The Court of Appeal has ordered a retrial in a major fraud case after the trial judge took 19 months to hand down his decision.
In Bilta v Natwest Markets Plc, Mr Justice Snowden found that NatWest plc – known at the time as the Royal Bank of Scotland plc – was liable for £50 million to the liquidators of various companies on grounds of dishonest assistance and fraudulent trading relating to the carbon credit market.
However, the Court of Appeal found that there had been an ‘inexcusable’ delay in the handing down of the reserved judgment, which took place 19 months after the trial’s closing submissions.
‘A delay of the magnitude in the present case, whatever the explanation may be, is plainly inexcusable. It should not have happened and should not have been allowed to happen, particularly in a case where there were allegations of dishonesty, and the reputations and future employment prospects of the individuals concerned were at stake,’ the court ruled.
While the delay was ‘insufficient to afford a ground for setting a judgment aside’ it was found to be ‘an important factor to be taken into account when an appellate court is considering the trial judge's findings and treatment of the evidence, and the appellate court must exercise special care in reviewing the evidence, the judge's treatment of that evidence, his findings of fact and his reasoning’.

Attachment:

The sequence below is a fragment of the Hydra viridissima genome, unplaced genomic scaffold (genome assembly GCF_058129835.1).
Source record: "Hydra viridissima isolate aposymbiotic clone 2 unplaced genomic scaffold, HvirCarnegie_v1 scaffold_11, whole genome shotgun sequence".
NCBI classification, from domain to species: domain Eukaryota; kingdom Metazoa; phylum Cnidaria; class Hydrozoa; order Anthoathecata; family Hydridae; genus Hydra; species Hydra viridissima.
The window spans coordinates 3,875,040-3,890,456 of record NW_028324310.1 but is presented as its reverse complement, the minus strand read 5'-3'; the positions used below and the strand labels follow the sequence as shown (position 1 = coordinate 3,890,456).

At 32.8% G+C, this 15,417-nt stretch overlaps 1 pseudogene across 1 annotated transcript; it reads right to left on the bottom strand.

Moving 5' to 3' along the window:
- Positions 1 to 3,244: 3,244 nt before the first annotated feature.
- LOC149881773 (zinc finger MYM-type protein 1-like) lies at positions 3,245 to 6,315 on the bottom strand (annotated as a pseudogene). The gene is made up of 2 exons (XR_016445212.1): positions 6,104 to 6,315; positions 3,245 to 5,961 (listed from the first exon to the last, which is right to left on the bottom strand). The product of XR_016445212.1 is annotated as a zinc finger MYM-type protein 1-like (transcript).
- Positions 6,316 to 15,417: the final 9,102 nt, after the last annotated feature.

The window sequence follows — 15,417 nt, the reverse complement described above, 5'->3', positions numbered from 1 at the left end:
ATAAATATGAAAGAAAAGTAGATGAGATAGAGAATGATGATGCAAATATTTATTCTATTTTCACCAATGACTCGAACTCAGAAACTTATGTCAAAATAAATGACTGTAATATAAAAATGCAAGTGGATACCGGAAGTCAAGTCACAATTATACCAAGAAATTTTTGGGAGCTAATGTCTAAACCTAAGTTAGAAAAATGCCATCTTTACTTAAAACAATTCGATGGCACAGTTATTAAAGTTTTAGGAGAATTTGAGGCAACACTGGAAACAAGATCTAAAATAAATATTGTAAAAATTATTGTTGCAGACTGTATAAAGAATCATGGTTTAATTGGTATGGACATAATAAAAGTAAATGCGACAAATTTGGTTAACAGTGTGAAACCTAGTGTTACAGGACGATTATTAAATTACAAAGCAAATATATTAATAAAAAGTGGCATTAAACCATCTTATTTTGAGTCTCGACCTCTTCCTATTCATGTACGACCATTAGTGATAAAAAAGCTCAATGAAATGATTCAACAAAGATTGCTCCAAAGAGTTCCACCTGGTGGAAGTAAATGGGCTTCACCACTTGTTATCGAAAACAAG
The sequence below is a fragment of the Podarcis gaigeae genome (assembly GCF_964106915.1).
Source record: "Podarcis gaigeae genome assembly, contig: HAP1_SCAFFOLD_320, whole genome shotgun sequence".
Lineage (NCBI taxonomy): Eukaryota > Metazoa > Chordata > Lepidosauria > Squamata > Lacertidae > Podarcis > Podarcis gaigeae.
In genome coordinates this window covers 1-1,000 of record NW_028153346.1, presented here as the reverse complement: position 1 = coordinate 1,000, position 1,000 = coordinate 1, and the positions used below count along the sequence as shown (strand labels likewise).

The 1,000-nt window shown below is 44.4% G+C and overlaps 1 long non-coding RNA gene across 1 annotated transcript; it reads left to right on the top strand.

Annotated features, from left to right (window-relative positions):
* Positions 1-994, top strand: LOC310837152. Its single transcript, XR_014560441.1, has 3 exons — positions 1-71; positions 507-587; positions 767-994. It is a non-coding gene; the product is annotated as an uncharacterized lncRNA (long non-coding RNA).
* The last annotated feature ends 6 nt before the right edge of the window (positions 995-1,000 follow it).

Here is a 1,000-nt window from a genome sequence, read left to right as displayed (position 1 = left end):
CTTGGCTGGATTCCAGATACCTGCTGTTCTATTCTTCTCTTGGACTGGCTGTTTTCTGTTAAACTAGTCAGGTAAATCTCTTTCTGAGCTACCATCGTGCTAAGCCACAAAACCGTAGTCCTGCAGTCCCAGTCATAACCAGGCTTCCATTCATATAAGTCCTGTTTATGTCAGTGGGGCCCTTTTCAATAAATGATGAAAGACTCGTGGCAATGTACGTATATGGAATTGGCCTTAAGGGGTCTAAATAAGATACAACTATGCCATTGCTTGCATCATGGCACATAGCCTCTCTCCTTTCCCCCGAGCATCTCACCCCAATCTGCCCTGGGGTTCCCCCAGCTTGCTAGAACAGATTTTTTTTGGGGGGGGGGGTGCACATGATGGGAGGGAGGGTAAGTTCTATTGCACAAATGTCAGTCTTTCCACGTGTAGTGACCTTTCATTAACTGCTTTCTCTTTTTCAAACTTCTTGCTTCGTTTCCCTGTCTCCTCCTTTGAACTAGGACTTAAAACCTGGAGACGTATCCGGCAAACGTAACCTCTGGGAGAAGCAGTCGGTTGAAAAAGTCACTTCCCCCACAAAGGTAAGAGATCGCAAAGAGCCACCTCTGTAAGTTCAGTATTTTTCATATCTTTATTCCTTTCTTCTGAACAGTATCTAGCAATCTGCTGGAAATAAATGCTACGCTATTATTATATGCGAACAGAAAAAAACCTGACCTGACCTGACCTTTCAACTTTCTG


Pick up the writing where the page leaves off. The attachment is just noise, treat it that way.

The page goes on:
Considering how a serious delay affects the task of the appellate court when considering the criticisms of the judgment, Lady Justice Asplin, Lady Justice Andrews and Lord Justice Birss said that ‘any advantage enjoyed by the trial judge diminishes in importance as a consequence of the lengthy delay even if, as in the present case, he has the advantage of transcripts’.
The Court of Appeal held that the judge’s findings of dishonesty against employees of Natwest were vitiated by the ‘very lengthy’ delay in giving judgment. The High Court judgment was set aside and the matter was remitted for retrial.
Michael Ryan of 7 King's Bench Walk, who represented Natwest, said the judgment marked a rare instance of the Court of Appeal overturning a judge on factual grounds.
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